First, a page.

E-mails are a powerful means of communication in the workplace. If you were to take a poll, most employees probably send or receive 100ís of e-mails per day. E-mails are arguably the most powerful communication tool which can cause major career damage if used incorrectly. There are some simple rules to maintain professional, termination free e-mail communication within the workplace.
A recent story discussed the major e-mail faux pas of a Twitter Human Resources manager. The manager unwittingly forgot to use "blind copy" to send a rejection letter to a list of recipients. Not only was the act extremely impersonal, but it also showed the personal e-mail addresses of all the other recipients. Itís important to take care and use extreme caution when using e-mail. Using "blind copy" can be both a valuable and a dangerous tool.
There is a big difference between personal and professional e-mail communication. Emoticons are cute when you are e-mailing your friends. When sending out professional e-mails, however, refrain from using the smiley faces. Also, donít spam your fellow workers with chain e-mails, jokes or other nonsense, unless you have their expressed permission. Time is a valuable commodity; donít waste your co-workers time trying to wade through useless e-mails.
When responding to e-mails, use the same response time that you would use for your voicemails. If you typically respond to voicemails within the same business day, respond to your e-mails in the same manner. Whether itís voicemail, snail mail or e-mail, your customers both external and internal have contacted you for a reason. Be courteous and respond to their communication promptly.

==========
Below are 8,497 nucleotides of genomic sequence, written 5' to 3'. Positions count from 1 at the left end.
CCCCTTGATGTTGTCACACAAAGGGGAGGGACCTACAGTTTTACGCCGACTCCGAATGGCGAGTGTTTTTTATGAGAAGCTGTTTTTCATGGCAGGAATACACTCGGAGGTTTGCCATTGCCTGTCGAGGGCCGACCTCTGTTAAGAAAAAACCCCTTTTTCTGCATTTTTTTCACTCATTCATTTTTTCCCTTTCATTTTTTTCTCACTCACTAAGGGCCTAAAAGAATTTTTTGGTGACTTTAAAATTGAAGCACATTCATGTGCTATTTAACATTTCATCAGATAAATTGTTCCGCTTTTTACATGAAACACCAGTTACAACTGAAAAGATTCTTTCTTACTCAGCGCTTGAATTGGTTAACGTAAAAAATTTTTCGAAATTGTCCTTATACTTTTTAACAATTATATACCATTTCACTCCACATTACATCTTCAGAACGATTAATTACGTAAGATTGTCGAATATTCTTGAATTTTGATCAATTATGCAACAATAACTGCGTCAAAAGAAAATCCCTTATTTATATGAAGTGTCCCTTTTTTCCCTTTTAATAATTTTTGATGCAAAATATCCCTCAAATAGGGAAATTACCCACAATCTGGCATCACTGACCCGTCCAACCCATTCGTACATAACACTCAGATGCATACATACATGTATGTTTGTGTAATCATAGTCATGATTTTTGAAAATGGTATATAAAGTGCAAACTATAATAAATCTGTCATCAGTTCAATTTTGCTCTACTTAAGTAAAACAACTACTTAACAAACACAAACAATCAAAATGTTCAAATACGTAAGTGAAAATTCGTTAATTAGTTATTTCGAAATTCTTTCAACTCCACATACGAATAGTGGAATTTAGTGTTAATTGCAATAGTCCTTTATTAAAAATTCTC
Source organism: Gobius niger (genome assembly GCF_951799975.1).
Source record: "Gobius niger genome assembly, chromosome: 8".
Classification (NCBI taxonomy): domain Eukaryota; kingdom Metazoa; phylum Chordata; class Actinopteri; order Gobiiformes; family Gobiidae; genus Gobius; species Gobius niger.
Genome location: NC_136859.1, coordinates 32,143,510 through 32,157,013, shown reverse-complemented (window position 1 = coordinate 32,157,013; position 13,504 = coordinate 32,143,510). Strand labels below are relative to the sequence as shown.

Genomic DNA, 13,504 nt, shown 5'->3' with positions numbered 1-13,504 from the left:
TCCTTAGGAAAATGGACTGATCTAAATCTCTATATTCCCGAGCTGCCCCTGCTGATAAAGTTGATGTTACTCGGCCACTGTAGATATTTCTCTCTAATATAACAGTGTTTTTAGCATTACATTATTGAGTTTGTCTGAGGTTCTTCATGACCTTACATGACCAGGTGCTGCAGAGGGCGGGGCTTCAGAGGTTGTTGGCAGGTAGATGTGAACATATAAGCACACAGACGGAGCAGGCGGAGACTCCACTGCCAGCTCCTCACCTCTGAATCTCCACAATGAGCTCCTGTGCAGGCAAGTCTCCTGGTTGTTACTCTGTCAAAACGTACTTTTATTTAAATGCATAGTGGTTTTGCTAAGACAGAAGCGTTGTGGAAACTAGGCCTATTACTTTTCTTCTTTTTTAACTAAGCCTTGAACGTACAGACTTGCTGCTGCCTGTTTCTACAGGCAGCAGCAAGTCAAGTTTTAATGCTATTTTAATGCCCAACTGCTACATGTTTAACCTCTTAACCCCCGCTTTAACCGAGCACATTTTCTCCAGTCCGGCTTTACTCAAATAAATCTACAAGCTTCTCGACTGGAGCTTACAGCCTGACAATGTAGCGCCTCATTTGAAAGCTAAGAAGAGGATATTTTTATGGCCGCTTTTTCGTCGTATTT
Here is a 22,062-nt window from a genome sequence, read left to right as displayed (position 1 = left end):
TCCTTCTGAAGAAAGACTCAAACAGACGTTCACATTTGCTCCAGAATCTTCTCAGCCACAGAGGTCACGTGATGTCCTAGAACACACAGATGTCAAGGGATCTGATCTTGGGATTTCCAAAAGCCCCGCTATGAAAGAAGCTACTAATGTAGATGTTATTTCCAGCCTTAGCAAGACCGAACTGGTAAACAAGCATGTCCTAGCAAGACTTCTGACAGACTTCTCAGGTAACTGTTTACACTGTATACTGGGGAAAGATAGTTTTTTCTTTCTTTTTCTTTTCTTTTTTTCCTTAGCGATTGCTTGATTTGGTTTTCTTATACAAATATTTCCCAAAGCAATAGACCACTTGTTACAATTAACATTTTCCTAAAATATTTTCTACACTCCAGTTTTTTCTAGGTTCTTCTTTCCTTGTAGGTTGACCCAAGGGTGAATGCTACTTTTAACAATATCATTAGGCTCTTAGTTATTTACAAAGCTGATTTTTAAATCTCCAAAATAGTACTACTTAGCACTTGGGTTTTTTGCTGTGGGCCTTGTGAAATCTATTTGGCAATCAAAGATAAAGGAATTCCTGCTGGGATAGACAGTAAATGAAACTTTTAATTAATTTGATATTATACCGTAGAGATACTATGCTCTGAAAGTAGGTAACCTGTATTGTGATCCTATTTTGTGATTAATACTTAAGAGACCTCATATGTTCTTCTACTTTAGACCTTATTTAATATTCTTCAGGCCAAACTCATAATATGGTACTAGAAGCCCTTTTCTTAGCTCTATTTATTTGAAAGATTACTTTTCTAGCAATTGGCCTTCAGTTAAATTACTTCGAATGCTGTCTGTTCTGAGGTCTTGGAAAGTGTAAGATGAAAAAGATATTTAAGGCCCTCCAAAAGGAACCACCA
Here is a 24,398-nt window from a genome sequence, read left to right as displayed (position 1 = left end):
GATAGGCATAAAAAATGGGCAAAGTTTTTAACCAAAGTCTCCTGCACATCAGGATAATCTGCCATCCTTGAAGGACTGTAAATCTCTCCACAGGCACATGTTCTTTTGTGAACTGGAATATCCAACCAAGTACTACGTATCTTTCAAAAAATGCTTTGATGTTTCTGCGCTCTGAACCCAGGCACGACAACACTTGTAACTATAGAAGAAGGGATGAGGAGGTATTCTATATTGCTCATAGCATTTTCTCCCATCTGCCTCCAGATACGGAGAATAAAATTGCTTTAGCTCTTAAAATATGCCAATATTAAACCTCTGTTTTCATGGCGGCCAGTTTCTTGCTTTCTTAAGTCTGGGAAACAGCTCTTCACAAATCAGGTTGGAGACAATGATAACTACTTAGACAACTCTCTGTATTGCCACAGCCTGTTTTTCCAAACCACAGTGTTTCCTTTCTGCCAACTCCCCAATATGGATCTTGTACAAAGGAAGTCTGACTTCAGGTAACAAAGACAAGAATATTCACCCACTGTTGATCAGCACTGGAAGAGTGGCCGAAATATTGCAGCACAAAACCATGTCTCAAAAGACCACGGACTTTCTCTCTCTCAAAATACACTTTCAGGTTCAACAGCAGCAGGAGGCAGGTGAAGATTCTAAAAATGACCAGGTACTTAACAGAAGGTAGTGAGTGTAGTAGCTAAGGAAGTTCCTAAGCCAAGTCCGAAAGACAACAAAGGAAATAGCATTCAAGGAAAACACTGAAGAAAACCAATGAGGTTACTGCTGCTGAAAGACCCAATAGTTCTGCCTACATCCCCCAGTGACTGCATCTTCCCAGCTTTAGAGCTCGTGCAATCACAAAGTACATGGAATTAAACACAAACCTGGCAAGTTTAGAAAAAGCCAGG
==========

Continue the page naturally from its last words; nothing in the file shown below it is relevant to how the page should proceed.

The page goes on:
There are many circumstances in which sending an e-mail is definitely not appropriate. Never send an e-mail in a fit of anger. This is particularly damaging if you feel that youíre responding in-kind to someone elseís e-mail. Interpreting e-mails can be tricky and an innocent communication can sometimes be misconstrued as rude. If you respond in-kind to what you feel to be an insulting e-mail, you can do more damage. Try to delay responding to troubling e-mails until youíve had a chance to assess the situation.
Never use e-mail as a work tabloid. If you work in the government sector, you are most likely familiar with the Freedom of Information Act. This means if you put it in writing, it is fair game to the public. Recently a co-worker was released due to incriminating e-mails uncovered as a result of an internal investigation. Even if you donít work for the government, it is all too easy for a wayward e-mail to fall into the wrong hands. This can occur as easily as co-workers with the same last name, or not paying attention to the auto-fill that automatically completed an e-mail address.
If you want to get your e-mail read, be wary of spam and viruses. Many company employees are under specific instructions not to open attachments that may not be safe. Let your recipients know that you are the one that sent the e-mail. Every effective e-mail should include a subject line, your name and a contact number in the event that the reader wants to contact you directly for more information.
E-mails have successfully changed the way the world communicates. With the power of instant communication, great care must be taken to use it in an appropriate manner. One slip could be the catalyst for a sudden, non-voluntary departure from the work place. If you are not sure of the appropriateness of an e-mail, then itís probably best not to send it. If in doubt use a phone or snail mail instead. By following a few simple rules of e-mail etiquette, professional e-mail communication is within your grasp.